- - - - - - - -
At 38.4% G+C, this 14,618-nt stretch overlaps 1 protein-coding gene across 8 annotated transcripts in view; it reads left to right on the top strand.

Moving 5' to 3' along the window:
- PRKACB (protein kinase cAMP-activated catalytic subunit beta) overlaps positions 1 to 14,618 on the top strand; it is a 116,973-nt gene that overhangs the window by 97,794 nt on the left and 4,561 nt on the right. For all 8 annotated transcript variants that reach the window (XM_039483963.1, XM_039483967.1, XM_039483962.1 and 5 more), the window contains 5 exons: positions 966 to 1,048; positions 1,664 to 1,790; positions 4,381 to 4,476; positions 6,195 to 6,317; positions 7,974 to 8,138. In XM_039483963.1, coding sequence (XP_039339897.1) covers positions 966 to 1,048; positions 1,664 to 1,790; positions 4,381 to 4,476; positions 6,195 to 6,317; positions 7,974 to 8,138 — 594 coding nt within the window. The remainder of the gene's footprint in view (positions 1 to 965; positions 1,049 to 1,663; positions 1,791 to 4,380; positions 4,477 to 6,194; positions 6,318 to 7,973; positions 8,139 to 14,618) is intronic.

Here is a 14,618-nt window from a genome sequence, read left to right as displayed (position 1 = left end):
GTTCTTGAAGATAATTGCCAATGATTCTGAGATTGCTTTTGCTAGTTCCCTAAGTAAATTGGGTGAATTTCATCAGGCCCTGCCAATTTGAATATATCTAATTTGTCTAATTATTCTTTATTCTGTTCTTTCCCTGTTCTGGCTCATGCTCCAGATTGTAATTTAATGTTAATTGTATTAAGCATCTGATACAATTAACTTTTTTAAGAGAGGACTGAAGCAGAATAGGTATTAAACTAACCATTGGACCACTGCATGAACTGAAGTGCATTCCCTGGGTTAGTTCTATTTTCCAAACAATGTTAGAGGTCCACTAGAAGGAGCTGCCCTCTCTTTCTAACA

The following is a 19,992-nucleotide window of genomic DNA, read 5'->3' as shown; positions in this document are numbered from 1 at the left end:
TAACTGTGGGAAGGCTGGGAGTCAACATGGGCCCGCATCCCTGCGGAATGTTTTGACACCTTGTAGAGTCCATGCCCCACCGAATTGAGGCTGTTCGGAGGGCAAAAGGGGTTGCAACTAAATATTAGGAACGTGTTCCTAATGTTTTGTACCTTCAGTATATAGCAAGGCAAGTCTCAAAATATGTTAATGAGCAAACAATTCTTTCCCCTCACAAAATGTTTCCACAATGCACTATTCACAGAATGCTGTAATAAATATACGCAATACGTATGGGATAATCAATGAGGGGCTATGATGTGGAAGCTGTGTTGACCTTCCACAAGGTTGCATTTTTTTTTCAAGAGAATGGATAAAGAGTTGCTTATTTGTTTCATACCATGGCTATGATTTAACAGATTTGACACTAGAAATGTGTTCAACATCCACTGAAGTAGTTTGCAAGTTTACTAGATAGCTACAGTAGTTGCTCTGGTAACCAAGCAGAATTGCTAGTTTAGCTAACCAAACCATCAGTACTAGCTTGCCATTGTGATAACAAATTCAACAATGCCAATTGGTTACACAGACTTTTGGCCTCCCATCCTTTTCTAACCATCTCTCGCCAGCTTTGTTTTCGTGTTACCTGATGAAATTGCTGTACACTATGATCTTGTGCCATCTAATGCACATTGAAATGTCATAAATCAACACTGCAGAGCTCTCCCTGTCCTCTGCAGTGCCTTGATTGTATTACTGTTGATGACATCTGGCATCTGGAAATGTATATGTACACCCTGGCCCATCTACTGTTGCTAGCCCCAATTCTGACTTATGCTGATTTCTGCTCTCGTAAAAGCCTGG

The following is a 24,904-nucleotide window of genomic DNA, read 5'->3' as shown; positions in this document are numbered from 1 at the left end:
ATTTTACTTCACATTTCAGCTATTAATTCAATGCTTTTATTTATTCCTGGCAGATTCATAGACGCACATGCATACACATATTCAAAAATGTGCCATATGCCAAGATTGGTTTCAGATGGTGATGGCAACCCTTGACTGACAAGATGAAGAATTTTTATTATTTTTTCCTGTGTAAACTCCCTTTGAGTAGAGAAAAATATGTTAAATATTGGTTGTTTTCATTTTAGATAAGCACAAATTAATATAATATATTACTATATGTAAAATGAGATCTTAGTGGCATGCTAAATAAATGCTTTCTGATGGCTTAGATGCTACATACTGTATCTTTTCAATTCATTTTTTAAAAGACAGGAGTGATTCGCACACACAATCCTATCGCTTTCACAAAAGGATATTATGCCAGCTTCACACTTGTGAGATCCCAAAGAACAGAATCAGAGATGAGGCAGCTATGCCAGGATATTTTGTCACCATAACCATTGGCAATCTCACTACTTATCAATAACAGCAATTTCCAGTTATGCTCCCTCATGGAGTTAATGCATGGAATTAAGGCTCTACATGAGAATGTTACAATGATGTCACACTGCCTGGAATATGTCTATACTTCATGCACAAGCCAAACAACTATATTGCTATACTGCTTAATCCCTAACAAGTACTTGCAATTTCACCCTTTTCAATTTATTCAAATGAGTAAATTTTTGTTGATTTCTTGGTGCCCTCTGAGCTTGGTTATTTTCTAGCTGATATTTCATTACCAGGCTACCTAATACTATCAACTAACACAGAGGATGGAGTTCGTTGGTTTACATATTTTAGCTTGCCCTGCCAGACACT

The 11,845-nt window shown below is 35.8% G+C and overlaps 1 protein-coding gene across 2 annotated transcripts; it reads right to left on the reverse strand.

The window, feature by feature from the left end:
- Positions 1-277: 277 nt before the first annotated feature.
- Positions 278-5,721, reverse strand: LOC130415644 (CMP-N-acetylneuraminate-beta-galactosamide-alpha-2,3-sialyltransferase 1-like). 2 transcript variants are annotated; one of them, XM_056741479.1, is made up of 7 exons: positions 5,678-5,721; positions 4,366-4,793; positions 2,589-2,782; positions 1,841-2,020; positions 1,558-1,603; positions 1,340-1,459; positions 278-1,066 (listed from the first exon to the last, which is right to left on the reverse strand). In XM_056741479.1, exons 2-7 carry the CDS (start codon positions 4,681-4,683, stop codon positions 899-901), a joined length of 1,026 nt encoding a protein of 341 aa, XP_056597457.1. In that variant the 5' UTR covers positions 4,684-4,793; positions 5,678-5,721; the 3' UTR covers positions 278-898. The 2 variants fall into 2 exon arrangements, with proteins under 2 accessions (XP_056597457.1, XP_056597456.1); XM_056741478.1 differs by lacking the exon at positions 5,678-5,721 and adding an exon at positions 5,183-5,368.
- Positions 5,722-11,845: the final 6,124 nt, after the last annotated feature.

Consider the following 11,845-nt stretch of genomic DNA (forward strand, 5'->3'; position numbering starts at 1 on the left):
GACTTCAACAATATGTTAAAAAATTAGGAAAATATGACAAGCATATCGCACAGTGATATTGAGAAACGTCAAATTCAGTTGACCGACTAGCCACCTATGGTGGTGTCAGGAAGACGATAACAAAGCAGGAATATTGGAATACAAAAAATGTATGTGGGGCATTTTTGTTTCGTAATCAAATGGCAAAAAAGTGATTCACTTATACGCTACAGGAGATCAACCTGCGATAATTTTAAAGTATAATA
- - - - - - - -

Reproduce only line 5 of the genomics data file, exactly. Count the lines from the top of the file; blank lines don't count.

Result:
GTTCTTGAAGATAATTGCCAATGATTCTGAGATTGCTTTTGCTAGTTCCCTAAGTAAATTGGGTGAATTTCATCAGGCCCTGCCAATTTGAATATATCTAATTTGTCTAATTATTCTTTATTCTGTTCTTTCCCTGTTCTGGCTCATGCTCCAGATTGTAATTTAATGTTAATTGTATTAAGCATCTGATACAATTAACTTTTTTAAGAGAGGACTGAAGCAGAATAGGTATTAAACTAACCATTGGACCACTGCATGAACTGAAGTGCATTCCCTGGGTTAGTTCTATTTTCCAAACAATGTTAGAGGTCCACTAGAAGGAGCTGCCCTCTCTTTCTAACA